“Everyone will have something to crow over,” said Rick Tyler, another Republican strategist. “It’s not a blue wave, but on balance, Democrats won the night…”
The losses throw into flux Trump’s ability to govern for the next two years: House Democrats, now with a majority, almost certainly will flirt with impeachment proceedings and at the very least disruptive investigations. They also cast doubt on the long-term political endurance of Trump and Trumpism, both of which took the country by surprise in 2016, especially heading into a reelection campaign.
Trump’s involvement in the midterms began months ago, right from the primaries, when typically presidents don’t endorse candidates. Many Republicans on the ballot Tuesday owed that spot, at least in part, to Trump, who opted to regularly put his thumb on the scale in Republican primaries throughout the country. He endorsed Ron DeSantis, who embraced Trump as tightly as any candidate, and who won the race Tuesday to be the next governor of Florida. Other endorsements were less successful — in Kansas, Kobach lost to Democrat Laura Kelly.
And in the last two weeks before the election, Trump had been looking to repeat 2016 in style and substance as his closing argument. Instead of keeping the focus on economy and tax cuts, as many Republicans had hoped the president would do, Trump himself admitted at a recent rally in West Virginia that it wasn’t “exciting” to talk about that, moving on quickly to talking about the largely Honduran migrants moving toward the US border “trying to flood into our country on your dollar, overwhelming your schools, depleting your resources, and endangering your community.”
The president was banking on immigration — and his underlying message that Americans should be fearful of migrants — to draw his supporters to the polls in the same way it did in 2016. But his push in red states with competitive Senate seats continued to alienate voters in swing House districts.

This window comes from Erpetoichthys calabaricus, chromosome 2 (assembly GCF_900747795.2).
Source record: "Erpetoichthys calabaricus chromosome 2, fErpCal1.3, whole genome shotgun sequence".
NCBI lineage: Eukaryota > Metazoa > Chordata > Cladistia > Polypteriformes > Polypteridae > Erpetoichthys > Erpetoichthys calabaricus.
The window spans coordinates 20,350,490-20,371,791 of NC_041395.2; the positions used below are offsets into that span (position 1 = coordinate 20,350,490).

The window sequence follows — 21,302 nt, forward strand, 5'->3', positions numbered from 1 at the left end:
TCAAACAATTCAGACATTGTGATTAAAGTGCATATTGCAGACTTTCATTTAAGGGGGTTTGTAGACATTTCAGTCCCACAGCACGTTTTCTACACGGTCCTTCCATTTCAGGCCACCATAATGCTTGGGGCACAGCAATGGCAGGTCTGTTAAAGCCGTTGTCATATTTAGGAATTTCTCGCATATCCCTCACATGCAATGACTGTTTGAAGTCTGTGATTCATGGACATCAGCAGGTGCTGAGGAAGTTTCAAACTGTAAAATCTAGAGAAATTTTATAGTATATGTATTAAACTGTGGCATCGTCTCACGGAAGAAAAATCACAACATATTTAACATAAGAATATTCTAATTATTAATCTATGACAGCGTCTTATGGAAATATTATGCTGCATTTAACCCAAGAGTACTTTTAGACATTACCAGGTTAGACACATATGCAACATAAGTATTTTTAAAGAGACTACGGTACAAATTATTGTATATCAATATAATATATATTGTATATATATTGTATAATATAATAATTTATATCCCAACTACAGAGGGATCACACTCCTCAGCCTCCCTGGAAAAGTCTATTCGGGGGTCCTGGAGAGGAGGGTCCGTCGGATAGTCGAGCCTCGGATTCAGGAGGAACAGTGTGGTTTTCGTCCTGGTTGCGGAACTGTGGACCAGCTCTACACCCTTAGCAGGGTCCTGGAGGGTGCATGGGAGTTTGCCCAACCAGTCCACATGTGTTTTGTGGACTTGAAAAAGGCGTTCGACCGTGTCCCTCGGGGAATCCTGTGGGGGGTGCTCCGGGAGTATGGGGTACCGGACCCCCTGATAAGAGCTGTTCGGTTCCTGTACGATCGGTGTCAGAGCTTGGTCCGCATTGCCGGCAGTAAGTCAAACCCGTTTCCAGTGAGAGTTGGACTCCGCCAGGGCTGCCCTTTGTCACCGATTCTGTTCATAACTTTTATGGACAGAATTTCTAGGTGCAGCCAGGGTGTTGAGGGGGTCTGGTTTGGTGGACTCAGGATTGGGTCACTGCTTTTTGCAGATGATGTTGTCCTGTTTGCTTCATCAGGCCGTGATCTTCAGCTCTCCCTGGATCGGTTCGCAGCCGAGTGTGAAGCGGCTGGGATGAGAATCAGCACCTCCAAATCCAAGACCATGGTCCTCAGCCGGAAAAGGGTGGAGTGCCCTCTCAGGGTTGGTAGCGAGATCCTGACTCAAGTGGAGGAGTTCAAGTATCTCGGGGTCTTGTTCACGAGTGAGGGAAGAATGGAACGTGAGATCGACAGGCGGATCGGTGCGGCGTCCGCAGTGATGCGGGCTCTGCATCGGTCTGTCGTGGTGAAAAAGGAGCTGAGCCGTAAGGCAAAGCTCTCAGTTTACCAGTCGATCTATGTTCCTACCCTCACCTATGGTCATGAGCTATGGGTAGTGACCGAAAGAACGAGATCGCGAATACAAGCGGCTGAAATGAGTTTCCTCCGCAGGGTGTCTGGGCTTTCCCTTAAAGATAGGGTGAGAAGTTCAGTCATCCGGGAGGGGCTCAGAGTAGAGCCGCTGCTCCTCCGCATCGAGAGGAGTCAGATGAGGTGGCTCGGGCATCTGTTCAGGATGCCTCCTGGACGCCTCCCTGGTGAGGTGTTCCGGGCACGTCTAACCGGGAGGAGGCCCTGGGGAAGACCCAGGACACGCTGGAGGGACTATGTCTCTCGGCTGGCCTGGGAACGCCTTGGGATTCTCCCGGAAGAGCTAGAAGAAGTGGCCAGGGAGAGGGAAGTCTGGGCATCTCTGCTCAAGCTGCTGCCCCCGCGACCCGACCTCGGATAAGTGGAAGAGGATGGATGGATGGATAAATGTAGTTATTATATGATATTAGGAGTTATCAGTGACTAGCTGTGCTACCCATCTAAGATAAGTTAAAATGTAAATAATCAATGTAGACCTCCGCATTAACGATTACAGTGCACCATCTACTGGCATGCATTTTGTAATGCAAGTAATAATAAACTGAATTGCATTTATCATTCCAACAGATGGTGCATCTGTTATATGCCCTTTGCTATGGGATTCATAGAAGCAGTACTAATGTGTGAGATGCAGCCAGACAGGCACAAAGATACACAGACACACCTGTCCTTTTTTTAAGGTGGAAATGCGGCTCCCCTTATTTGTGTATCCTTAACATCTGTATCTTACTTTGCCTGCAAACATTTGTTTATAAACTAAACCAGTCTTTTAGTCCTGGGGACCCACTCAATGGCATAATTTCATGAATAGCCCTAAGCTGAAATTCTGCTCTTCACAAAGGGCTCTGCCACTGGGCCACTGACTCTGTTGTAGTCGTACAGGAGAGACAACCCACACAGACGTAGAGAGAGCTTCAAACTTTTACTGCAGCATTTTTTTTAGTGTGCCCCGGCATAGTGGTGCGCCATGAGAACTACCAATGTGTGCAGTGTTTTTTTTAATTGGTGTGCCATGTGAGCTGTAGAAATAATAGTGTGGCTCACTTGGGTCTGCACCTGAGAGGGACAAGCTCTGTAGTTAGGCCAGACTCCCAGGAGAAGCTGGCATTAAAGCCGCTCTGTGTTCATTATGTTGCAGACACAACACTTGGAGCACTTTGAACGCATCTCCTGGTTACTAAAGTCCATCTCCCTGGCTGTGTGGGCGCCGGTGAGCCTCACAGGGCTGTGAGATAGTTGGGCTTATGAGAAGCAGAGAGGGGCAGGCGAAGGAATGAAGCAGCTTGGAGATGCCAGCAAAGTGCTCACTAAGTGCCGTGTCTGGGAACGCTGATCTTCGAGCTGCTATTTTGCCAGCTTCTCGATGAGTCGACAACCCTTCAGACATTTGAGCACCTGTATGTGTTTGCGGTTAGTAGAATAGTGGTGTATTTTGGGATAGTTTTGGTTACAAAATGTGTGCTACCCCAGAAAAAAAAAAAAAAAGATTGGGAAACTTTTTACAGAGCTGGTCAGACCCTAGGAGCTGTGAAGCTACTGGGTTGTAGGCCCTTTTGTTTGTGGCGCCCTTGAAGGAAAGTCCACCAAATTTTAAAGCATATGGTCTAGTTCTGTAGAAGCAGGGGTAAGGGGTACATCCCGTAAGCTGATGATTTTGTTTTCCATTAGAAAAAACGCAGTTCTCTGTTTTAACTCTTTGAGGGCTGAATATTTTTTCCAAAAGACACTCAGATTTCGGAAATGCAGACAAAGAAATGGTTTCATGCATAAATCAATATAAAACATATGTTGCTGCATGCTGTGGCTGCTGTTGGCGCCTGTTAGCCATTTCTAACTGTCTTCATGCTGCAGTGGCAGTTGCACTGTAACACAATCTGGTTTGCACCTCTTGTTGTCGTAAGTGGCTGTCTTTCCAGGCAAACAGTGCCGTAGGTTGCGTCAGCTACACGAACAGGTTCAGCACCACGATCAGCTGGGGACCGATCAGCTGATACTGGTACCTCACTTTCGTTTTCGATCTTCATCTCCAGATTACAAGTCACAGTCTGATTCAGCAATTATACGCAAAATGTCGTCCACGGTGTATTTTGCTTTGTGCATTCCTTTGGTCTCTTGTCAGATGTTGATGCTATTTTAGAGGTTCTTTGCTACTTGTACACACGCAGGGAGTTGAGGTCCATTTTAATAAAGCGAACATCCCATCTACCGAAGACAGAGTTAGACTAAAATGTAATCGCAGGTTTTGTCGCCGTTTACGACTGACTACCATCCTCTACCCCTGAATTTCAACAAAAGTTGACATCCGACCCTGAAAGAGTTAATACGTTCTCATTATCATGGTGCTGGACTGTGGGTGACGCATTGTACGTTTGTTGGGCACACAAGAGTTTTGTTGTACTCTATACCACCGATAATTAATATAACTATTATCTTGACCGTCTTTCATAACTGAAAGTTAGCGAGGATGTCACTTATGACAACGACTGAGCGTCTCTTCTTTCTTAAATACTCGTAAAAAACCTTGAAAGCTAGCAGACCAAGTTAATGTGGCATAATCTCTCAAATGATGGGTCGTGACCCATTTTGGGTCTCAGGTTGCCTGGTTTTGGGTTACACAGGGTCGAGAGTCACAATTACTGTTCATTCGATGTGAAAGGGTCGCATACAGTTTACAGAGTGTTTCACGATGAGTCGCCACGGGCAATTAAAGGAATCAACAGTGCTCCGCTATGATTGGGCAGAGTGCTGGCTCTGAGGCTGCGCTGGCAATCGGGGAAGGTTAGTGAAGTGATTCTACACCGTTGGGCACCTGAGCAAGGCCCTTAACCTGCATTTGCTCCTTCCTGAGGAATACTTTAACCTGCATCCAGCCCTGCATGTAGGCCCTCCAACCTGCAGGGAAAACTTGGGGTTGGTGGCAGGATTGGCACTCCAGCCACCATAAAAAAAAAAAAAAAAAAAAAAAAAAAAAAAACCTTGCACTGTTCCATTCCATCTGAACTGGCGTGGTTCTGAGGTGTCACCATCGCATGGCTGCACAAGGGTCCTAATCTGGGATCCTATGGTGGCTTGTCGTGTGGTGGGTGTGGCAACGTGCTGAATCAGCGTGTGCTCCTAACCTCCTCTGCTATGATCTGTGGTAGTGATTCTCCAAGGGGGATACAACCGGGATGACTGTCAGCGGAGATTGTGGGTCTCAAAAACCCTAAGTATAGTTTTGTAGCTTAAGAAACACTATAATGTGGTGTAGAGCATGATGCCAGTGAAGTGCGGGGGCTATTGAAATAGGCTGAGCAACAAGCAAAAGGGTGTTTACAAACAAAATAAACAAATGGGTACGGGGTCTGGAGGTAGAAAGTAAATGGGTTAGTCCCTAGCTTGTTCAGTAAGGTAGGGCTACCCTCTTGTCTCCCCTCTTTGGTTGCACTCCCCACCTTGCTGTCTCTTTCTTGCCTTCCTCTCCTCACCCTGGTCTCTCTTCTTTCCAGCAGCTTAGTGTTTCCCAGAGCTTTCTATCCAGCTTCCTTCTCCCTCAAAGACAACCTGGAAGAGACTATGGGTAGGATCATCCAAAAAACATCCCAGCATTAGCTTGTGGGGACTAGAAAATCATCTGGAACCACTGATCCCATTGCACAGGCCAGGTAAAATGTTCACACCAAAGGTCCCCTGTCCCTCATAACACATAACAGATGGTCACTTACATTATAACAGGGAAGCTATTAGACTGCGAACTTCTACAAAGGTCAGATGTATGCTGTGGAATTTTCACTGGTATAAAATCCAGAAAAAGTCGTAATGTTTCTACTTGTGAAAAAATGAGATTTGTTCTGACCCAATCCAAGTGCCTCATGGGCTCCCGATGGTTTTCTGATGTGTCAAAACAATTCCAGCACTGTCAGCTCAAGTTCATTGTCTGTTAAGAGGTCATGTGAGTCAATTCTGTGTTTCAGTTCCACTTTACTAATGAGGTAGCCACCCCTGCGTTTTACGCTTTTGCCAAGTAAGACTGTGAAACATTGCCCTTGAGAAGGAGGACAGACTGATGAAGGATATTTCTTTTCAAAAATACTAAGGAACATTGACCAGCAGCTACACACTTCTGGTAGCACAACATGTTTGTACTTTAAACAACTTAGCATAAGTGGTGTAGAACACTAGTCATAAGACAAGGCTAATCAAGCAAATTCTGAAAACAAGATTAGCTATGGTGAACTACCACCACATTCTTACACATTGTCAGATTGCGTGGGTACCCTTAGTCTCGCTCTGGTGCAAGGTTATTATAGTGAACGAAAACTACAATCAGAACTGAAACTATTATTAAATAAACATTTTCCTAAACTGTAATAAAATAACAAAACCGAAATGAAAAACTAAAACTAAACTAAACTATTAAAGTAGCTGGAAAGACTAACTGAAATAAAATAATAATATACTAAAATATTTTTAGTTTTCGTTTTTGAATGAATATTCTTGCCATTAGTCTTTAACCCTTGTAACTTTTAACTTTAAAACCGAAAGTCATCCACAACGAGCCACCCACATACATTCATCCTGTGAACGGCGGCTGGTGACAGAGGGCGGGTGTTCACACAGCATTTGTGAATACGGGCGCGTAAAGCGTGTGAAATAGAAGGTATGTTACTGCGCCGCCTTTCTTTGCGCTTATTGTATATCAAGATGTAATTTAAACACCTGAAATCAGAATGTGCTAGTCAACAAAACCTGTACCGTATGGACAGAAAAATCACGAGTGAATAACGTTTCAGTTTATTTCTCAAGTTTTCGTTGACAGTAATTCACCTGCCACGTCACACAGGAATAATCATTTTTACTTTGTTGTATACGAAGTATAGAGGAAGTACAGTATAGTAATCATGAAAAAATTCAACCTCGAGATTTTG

Trump also gave mixed messages on whether he wanted his supporters to vote as though he was on the ballot. On the eve of the election, he told his supporters in a conference call: “Even though I’m not on the ballot, in a certain way I am on the ballot. Because tomorrow, whether we consider it or not, the press is very much considering it a referendum on me and us as a movement. This is the greatest movement in the history of our country.”
On the same call, Trump’s campaign manager Brad Parscale highlighted how much the president was tied to the midterm elections. “By announcing his [reelection] campaign early, by spending over $20 million in rallies and TV commercials, and doing things, this president is all-in,” he said.
But many in Trump’s orbit, as well as the president himself, were also laying the groundwork to distance him from any losses in the days leading up to the election.
In an interview on Fox News, White House counselor Kellyanne Conway pointed to a record number of Republican retirements in the House as part of the reason for Republicans’ losses. A source close to the White House reiterated the same point, adding that the losses in the House fall in line with the average number of seats lost by a president’s party in the midterms, making the outcome not entirely a response to Trump.
“A win is a win and a loss is a loss,” the source said of the expected loss in the House. “But at the same time, I would caution against overanalyzing the Trump effect.”
Tarini Parti reported from Washington, DC; Henry J. Gomez reported from Pewaukee, Wisconsin; Alexis Levinson reported from New York City.